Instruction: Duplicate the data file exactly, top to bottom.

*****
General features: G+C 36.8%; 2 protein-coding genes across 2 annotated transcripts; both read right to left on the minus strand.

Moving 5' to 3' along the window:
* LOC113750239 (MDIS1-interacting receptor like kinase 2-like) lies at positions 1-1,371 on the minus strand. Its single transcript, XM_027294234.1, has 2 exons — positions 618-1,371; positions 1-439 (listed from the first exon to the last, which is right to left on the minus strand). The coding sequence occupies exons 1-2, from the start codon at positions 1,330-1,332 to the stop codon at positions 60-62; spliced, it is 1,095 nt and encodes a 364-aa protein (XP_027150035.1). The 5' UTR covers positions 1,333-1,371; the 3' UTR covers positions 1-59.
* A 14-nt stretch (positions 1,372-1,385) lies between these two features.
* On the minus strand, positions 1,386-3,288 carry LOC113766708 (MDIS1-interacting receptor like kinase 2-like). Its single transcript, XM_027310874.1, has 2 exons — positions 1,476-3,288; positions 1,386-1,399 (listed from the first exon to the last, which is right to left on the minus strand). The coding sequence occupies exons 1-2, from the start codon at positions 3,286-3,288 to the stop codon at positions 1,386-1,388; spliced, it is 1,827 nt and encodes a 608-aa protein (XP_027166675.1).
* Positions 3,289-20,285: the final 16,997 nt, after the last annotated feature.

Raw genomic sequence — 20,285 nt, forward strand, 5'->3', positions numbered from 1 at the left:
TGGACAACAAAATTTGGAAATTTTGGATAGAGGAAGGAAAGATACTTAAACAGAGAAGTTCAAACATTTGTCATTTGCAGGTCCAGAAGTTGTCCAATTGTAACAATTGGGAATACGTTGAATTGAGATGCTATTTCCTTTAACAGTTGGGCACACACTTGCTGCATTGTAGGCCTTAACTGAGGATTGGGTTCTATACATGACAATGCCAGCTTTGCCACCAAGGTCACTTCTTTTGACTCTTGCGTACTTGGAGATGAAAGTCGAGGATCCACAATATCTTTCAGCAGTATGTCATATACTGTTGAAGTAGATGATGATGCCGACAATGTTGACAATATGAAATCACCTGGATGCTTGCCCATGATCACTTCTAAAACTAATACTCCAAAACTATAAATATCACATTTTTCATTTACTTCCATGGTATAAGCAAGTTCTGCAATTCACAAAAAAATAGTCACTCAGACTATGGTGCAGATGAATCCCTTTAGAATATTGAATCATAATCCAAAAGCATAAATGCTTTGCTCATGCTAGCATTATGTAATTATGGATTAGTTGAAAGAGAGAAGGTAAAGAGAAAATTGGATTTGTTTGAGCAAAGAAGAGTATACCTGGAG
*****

General features: G+C 36.8%; 2 protein-coding genes across 2 annotated transcripts; both read right to left on the minus strand.

Moving 5' to 3' along the window:
* LOC113750239 (MDIS1-interacting receptor like kinase 2-like) lies at positions 1-1,371 on the minus strand. Its single transcript, XM_027294234.1, has 2 exons — positions 618-1,371; positions 1-439 (listed from the first exon to the last, which is right to left on the minus strand). The coding sequence occupies exons 1-2, from the start codon at positions 1,330-1,332 to the stop codon at positions 60-62; spliced, it is 1,095 nt and encodes a 364-aa protein (XP_027150035.1). The 5' UTR covers positions 1,333-1,371; the 3' UTR covers positions 1-59.
* A 14-nt stretch (positions 1,372-1,385) lies between these two features.
* On the minus strand, positions 1,386-3,288 carry LOC113766708 (MDIS1-interacting receptor like kinase 2-like). Its single transcript, XM_027310874.1, has 2 exons — positions 1,476-3,288; positions 1,386-1,399 (listed from the first exon to the last, which is right to left on the minus strand). The coding sequence occupies exons 1-2, from the start codon at positions 3,286-3,288 to the stop codon at positions 1,386-1,388; spliced, it is 1,827 nt and encodes a 608-aa protein (XP_027166675.1).
* Positions 3,289-20,285: the final 16,997 nt, after the last annotated feature.

Raw genomic sequence — 20,285 nt, forward strand, 5'->3', positions numbered from 1 at the left:
TGGACAACAAAATTTGGAAATTTTGGATAGAGGAAGGAAAGATACTTAAACAGAGAAGTTCAAACATTTGTCATTTGCAGGTCCAGAAGTTGTCCAATTGTAACAATTGGGAATACGTTGAATTGAGATGCTATTTCCTTTAACAGTTGGGCACACACTTGCTGCATTGTAGGCCTTAACTGAGGATTGGGTTCTATACATGACAATGCCAGCTTTGCCACCAAGGTCACTTCTTTTGACTCTTGCGTACTTGGAGATGAAAGTCGAGGATCCACAATATCTTTCAGCAGTATGTCATATACTGTTGAAGTAGATGATGATGCCGACAATGTTGACAATATGAAATCACCTGGATGCTTGCCCATGATCACTTCTAAAACTAATACTCCAAAACTATAAATATCACATTTTTCATTTACTTCCATGGTATAAGCAAGTTCTGCAATTCACAAAAAAATAGTCACTCAGACTATGGTGCAGATGAATCCCTTTAGAATATTGAATCATAATCCAAAAGCATAAATGCTTTGCTCATGCTAGCATTATGTAATTATGGATTAGTTGAAAGAGAGAAGGTAAAGAGAAAATTGGATTTGTTTGAGCAAAGAAGAGTATACCTGGAG